Tips to Prevent Identity Theft: An Affinity Q&A

Tips to Prevent Identity Theft: An Affinity Q&A

by Jim Wilcox, AVP-Risk Administration at Affinity Federal Credit Union

As we increasingly rely on digital platforms and transactions, the opportunities for hackers to steal your information also increase – especially when it comes to your financial information. This is disturbingly evident in statistics on data breaches. According to TechRepublic, even though the overall number of breaches decline in 2020 over the previous year, “the volume of records that were compromised by these breaches jumped by 141% to a whopping 37 billion, the largest number seen by RSB since 2005.”1 At Affinity, we do our best to inform our members of the best tips to prevent identity theft, ensuring your personal information – and money – is always secure.

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In that spirit, we recently sat down with Jim Wilcox, Affinity’s AVP of Risk Administration, to discuss issues related to data breaches, identity theft and safe banking.

In recent years, there have been several major data breaches, scandals in banks and institutions and the volume of phone and email scammers seems to be ever-increasing. What can lead to someone being hacked?

The primary reason stems from the fact that today we are more “connected” than ever before. We access data and applications at home, at work and on the move. Where a few years ago we had usernames and passwords for work, home e-mail, home Wi-Fi router, etc., today, with the explosion of home security devices (video doorbells that can be accessed remotely, for example) the number of usernames and passwords we use has exploded. Ask anyone: it’s hard to remember so many logins, so people tend to gravitate toward using the same password everywhere. Worse yet, the passwords are typically a birthdate or some similar information that can be easily associated with the individual. Many of the applications we now access remotely are not protected, and if your online banking password is the same to access your doorbell video, you would be surprised at how vulnerable you’ve now become.

If people find or think they are a victim of fraud or their personal information has been hacked, what steps should they take?

First, place a credit freeze on your credit with any of the big three credit reporting bureaus. Once you freeze one, your credit is frozen across the others. Freezing your credit simply prevents anyone from acquiring credit with your personal information. This has no effect on your credit cards and spending limits; you are free to use your cards whether your credit is frozen or not. People who do this feel much safer and are in the best position to avoid concerns about their information being compromised.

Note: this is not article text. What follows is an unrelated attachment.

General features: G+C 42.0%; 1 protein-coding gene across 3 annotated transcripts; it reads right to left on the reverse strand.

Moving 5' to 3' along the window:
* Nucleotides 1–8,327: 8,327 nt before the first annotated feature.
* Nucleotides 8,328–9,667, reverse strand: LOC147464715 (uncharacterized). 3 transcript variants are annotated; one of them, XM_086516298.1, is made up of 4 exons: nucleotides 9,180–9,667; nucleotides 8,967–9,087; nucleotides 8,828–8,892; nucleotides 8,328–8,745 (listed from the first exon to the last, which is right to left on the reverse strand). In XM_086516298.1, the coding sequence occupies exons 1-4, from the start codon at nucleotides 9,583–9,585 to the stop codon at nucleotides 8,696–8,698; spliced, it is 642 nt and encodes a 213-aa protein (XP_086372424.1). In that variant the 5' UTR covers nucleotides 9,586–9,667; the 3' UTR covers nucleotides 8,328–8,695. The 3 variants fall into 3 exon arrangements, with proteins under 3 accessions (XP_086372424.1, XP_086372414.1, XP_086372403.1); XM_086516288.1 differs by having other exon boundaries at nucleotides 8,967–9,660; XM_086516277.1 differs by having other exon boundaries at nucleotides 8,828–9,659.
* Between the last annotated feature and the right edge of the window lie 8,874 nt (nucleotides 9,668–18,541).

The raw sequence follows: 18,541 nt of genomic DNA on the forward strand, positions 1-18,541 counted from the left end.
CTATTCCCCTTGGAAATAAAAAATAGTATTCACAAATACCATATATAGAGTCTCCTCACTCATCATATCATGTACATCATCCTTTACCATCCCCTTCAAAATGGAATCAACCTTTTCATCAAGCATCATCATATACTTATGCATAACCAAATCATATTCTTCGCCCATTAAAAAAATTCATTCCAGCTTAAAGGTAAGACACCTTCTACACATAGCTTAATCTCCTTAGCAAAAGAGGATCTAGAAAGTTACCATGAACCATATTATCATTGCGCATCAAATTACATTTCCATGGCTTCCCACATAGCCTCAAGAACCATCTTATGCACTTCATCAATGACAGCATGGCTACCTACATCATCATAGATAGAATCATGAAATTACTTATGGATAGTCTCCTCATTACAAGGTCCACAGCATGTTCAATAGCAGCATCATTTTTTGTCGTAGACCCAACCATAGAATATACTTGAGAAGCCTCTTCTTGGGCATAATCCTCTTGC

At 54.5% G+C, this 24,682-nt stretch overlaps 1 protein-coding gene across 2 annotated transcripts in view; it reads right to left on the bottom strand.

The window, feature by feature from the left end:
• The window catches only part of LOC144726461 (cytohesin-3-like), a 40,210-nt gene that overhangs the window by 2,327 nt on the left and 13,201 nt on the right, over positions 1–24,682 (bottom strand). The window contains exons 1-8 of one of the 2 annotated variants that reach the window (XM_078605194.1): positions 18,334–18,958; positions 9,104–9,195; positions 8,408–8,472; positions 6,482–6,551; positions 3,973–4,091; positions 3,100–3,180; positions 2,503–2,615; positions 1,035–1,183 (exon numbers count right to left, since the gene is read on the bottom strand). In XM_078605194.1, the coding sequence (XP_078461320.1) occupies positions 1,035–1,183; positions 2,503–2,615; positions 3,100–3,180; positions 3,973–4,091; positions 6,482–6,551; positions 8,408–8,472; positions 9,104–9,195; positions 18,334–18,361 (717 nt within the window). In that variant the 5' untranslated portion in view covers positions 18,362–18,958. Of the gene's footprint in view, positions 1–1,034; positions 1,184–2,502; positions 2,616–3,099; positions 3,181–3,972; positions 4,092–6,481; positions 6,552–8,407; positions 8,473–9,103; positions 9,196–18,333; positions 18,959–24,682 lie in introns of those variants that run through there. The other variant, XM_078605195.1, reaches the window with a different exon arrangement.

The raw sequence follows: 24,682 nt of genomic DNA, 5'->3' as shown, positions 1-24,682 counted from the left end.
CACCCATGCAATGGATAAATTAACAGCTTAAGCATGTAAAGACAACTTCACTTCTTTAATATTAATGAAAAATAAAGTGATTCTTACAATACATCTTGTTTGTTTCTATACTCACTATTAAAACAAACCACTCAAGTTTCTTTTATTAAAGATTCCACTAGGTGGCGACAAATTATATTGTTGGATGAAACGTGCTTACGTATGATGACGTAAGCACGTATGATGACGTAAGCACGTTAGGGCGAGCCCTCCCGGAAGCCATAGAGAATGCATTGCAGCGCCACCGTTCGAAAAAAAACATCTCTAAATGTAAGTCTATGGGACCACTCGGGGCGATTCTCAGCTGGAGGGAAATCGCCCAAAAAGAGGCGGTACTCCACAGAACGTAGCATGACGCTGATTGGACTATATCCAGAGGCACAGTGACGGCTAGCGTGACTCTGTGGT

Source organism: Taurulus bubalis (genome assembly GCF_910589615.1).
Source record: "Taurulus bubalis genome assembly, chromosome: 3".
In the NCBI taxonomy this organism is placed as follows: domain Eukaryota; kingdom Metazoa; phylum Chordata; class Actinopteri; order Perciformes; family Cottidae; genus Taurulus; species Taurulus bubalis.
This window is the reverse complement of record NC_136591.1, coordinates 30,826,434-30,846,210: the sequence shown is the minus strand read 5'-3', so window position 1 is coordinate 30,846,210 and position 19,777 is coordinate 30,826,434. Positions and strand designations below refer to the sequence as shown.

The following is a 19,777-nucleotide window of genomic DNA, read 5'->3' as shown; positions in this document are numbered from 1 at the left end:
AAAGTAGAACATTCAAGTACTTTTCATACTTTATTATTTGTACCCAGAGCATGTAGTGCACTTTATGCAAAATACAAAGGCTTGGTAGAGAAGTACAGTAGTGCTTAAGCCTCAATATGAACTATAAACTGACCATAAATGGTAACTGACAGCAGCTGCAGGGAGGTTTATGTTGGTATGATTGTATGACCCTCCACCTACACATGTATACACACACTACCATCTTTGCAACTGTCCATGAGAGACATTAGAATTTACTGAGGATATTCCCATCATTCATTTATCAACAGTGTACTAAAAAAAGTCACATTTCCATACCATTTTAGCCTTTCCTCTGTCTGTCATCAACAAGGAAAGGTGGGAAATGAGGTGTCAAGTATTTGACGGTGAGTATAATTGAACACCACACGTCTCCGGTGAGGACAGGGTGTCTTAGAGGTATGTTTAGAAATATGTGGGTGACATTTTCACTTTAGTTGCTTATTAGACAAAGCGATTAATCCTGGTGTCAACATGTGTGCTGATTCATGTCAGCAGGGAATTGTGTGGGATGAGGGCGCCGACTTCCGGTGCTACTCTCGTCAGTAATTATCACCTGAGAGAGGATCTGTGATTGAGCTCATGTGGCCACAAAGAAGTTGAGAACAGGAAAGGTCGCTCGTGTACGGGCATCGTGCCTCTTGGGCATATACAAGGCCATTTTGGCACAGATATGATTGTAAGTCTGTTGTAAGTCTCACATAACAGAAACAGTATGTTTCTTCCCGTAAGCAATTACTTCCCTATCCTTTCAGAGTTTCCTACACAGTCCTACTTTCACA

Second, if your credit card was found to have been compromised, contact your financial institution and ask them to issue a replacement card, remembering to file disputes if fraudulent transactions occurred. Typically, you are not liable for fraudulent credit/debit card transactions.

If I've been involved in a data breach - what should I look out for?

Look out for someone trying to use your PII to open accounts and apply for credit. If you lock down your credit and only unlock it when you are personally applying for additional credit, then you really have little to worry about. If you do not lock your credit, then you will probably want to purchase a credit monitoring service, but why pay for an unnecessary expense?

What can I do to prevent being hacked?

Leaving computers connected to the internet without a firewall can permit a port scanner to access your PC without your knowledge or consent. An open port can be used to input malware/spyware which can then be used to steal information or use your computer for whatever nefarious purpose the hacker intends. If you don’t use a firewall that blocks traffic when you are not on your PC, keep your PC that is connected to the internet turned off when you are not using it.

Never give anyone your online banking credentials or any information that would enable them to gain control over an account, whether it be your bank account, Facebook account, LinkedIn, etc.

Finally, using strong passwords and avoiding redundancy by using the same password for multiple applications puts you in a better place to avoid being a victim of hacking.

Are there ways my financial institution can help keep me safe from fraud?

The short answer is “yes,” and most banks and credit unions deploy a wide variety of anti-fraud measures, because they are often liable for fraudulent transactions against your cards and/or account. When selecting a credit card, make sure you have zero liability, as this will reduce the likelihood that you will incur any expenses resulting from card fraud. Do keep in mind that you should be reviewing your statements and reporting any transactions that you did not perform, particularly within 60 days. When choosing a financial institution, make sure they require multifactor authentication in terms of accessing online bank accounts. If they don’t provide this added layer of protection, I’d recommend avoiding those institutions if you intend to access accounts via the Internet.

For more information on protecting your personal information and ensuring safe banking, read Affinity’s Security Tips.

                                                   

This information is for informational purposes only and is intended to provide general guidance and does not constitute legal, tax, or financial advice. Each person’s circumstances are different and may not apply to the specific information provided. You should seek the advice of a financial professional, tax consultant, and/or legal counsel to discuss your specific needs before making any financial or other commitments regarding the matters related to your condition are made.  

1 Retrieved from https://www.techrepublic.com/article/